Poster from the theatrical release.
Released roughly a year before the '70's trucker craze really kicked off with the release of #1 Top 40 hit "Convoy," this no-budgeter follows the adventures of a man who drops out of college after his truck-driving father meets his fate in a suspicious accident, and replaces his old man as a trucker. More refined than the average long-haul driver, thanks to him being a college boy (played by Michael Hawkins, an actor who was at least 15 years too old for the role), our hero charms his way into the pants of a mysterious blonde (Mary Cannon, also too old for her role) who is later revealed to be the daughter of the mobster who ordered his father's brakes cut. The action is lackluster, the hero is in no way believable, his "humorous/endearing" behavior toward the titular character would these days be considered stalkerish and rapey, women find him sexually irresistible despite the aforementioned creepy aspects, the soundtrack consists exclusively of generic mid-'70's truckin' music, and there are agonizingly long shots of 18-wheelers pulling into and out of truck stops and motel parking lots. Oh, and Doodles Weaver's in a featured part and is clearly drunk whenever on camera.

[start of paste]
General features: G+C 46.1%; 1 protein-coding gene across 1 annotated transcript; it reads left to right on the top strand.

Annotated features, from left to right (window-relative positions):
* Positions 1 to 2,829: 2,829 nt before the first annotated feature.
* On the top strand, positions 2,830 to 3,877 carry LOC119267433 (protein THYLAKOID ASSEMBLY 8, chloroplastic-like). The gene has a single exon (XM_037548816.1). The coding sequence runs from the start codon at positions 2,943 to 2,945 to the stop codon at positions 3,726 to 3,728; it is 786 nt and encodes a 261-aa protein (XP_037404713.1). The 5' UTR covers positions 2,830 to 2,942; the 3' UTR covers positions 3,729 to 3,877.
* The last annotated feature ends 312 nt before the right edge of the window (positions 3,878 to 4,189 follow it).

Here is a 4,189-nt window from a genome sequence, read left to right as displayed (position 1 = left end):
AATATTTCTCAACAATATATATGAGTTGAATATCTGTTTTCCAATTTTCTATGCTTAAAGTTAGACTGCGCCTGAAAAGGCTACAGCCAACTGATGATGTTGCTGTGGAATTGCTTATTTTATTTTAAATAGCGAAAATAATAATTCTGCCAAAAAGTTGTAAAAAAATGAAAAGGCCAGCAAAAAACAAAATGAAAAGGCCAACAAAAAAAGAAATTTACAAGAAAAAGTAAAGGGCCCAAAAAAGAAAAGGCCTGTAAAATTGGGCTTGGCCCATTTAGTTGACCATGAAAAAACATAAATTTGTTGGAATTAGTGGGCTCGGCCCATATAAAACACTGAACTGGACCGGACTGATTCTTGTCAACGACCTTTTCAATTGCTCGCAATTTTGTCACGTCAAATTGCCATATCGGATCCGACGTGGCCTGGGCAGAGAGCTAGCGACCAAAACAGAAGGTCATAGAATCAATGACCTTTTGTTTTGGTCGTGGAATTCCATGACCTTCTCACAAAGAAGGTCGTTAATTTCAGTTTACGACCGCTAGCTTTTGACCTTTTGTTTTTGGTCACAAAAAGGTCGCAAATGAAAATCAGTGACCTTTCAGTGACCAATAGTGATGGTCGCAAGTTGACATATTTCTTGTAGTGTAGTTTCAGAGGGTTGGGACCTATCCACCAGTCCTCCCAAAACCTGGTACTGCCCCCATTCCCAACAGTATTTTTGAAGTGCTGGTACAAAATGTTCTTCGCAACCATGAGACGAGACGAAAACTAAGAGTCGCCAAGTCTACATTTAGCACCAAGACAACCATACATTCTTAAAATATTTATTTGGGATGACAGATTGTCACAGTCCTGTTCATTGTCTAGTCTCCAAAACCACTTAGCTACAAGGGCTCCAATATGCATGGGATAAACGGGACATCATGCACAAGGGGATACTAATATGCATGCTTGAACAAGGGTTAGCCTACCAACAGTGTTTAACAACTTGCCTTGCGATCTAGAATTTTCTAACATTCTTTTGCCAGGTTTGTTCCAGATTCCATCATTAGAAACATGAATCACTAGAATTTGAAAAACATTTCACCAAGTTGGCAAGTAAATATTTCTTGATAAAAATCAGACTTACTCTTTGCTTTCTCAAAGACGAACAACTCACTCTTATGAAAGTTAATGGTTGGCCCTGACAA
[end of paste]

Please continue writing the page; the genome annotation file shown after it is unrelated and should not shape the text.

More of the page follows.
What we have here was likely a staple of southern drive-ins that drunk patrons would ignore while engaging in sweaty groping in their station wagons, and in many ways looks and feels like a more competently-made all-white answer to THE GUY FROM HARLEM (1977), which has rightly been described as "the PLAN 9 FROM OUTER SPACE of blaxploitation films." Utter trash, but an interesting time capsule of a trucker movie as seen before the short-lived genre's tropes were fully codified. It was entertaining enough to hold my interest, but virtually every second of it was a textbook example of a movie whose story particulars you will predict well before they happen.